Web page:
SENDING A MESSAGE: Winchester football team corresponding with elementary students

SENDING A MESSAGE: Winchester football team corresponding with elementary students

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SENDING A MESSAGE: Winchester football team corresponding with elementary students

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WINCHESTER

Gatlin Kramer usually starts his letters with a simple hello. Then he includes his name and jersey number. He tells the elementary school children to be active in school, to get good grades and respect their teachers. Sometimes, he tells the students he hopes to see them at a Winchester football game. And if they do go, to keep an eye out for No. 30.

Kramer, a senior running back/defensive back for the Golden Falcons, is part of a teamwide initiative second-year coach Mike Jones has instituted this season. Each week, Winchester football players write to students at Baker Elementary School.

The Golden Falcons recently finished their round of letters for this year following the conclusion of their regular season. Winchester will host Heritage Christian this Friday in the first round of sectionals.

Jones is eager to bring the letter-writing program back next year, adding Willard Elementary School to the mix.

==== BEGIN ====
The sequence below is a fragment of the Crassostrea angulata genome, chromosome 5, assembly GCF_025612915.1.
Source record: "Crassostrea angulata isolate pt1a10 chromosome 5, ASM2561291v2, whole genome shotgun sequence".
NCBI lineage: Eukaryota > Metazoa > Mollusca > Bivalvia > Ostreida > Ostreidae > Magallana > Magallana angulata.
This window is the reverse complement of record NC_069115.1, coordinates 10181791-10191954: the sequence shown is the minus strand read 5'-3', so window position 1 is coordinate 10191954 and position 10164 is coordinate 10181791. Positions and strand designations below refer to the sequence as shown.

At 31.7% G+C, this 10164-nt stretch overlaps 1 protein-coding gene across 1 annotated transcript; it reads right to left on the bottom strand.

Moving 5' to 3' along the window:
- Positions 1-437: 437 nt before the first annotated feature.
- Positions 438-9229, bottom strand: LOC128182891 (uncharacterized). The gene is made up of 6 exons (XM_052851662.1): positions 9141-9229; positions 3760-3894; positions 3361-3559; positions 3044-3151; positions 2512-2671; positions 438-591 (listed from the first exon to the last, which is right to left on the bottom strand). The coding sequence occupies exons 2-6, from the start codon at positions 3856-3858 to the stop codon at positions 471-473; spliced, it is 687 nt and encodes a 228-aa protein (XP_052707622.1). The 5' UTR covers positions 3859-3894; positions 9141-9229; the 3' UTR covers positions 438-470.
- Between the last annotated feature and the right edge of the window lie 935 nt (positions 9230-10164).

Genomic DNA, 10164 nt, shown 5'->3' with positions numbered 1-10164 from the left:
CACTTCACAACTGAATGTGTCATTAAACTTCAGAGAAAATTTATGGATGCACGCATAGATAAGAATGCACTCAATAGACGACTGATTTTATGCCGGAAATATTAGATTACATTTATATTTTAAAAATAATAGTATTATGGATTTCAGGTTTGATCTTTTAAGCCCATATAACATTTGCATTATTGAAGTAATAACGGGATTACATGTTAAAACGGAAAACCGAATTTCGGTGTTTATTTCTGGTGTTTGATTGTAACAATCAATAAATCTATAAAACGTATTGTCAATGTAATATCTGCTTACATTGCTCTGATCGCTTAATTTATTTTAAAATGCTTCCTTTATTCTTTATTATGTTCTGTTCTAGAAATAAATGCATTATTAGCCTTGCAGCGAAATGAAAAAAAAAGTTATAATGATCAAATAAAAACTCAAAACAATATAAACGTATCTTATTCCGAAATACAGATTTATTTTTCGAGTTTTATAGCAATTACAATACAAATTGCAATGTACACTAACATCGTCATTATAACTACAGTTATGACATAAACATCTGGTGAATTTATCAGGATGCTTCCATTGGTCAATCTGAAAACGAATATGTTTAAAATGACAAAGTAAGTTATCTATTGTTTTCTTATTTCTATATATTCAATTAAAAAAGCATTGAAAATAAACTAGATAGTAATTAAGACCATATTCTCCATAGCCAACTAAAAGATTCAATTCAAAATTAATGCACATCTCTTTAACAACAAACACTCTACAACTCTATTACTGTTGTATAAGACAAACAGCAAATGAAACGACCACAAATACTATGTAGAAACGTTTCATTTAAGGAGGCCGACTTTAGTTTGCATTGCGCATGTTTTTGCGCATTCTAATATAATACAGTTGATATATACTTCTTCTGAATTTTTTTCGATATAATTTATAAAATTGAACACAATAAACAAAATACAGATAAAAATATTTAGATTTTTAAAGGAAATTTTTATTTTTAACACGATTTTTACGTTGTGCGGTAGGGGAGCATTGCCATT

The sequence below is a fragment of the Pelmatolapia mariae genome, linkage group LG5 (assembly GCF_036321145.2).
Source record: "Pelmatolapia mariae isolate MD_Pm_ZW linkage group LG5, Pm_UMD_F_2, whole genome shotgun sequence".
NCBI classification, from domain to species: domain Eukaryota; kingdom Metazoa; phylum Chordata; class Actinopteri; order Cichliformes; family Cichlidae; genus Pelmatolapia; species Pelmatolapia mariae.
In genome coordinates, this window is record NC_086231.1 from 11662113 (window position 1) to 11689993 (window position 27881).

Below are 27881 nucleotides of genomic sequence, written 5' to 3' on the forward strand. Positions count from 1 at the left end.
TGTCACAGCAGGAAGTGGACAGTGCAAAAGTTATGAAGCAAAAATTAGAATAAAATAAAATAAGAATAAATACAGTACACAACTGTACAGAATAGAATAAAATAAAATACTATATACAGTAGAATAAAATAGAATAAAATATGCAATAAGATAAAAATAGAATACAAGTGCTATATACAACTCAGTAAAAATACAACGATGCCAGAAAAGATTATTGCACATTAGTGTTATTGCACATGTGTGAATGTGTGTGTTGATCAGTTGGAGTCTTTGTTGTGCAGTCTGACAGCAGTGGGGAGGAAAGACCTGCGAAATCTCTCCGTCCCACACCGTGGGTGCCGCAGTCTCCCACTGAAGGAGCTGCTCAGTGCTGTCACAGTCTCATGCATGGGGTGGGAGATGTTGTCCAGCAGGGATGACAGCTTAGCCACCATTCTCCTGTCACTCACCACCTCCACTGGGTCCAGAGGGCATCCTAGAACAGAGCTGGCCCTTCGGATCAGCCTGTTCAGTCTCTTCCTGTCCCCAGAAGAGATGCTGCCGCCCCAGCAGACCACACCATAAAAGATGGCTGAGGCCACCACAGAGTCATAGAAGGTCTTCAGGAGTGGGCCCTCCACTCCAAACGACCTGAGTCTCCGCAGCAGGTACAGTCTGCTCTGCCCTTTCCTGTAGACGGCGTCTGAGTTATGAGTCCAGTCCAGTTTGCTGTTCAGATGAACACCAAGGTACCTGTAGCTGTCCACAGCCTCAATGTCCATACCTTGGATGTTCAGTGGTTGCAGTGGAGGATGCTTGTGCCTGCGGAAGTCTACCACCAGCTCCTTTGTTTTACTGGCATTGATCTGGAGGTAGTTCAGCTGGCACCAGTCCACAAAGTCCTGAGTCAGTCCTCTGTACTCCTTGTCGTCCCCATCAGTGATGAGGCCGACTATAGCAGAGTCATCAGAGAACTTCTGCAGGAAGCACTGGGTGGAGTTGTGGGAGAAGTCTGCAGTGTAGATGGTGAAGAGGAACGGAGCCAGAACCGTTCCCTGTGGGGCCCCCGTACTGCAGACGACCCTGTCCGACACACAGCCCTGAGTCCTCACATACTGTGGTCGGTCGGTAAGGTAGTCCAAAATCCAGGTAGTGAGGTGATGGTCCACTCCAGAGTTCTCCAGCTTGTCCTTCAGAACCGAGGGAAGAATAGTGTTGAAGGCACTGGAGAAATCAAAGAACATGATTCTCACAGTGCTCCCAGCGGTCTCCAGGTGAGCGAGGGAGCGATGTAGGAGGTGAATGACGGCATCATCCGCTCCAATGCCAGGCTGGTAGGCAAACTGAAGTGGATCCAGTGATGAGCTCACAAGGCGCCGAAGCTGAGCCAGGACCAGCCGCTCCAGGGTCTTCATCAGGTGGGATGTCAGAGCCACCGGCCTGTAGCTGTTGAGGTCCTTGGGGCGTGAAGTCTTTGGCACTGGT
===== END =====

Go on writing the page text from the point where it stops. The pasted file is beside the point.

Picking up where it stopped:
The players send letters to a class, hoping to introduce themselves and impart a positive message to the children. The elementary classes then have an opportunity to write back with follow-up questions, to continue the dialogue with a new friend.

Jones wanted his players to have a sense of the role they play in the Winchester community, and he thought the letter program would be a good step. Each week, 13 players are picked, and they each write to one of Baker’s 13 classes.

The coach says that introducing themselves and asking the students to come out to football games is necessary. But if players like Kramer can persuade the children to listen to their teachers and parents and take school seriously, that’s more important.

“It’s just been ridiculously positive,” Jones said. “Better than I had hoped it would go, quite honestly…

“But the best thing that it’s done, from my perspective, for my guys, is that No. 1 it helps them with their writing skills, which is important. It’s not on a computer, it’s with a piece of paper and a pencil. And so they have to learn some of those fundamental things that we all learned when we went to school.”

Like Kramer, lineman Jacob Sofronko has enjoyed being part of the program. His letters are similar to Kramer’s, including his name and number, while also including a helpful hint on how they might find him if he they attend a game. He tells them he is usually one of the biggest players on the field.

Sofronko said he’s gotten plenty of follow-up questions from students. One student told him about a shared experience playing football. Another told him about her pets, so Sofronko sent a follow-up letter telling her about his animals.

Sofroko said the program holds the players accountable, giving them a clear sense that the students with whom they write look up to them. When he sees those students around town, he knows he’s a role model.

For Sofronko, one of the highlights of the program came after a game. A student from one of the classes to whom he’d written approached him to ask for an autograph.

“It was pretty cool,” Sofronko said. “It made me feel like I was on top of the world.”

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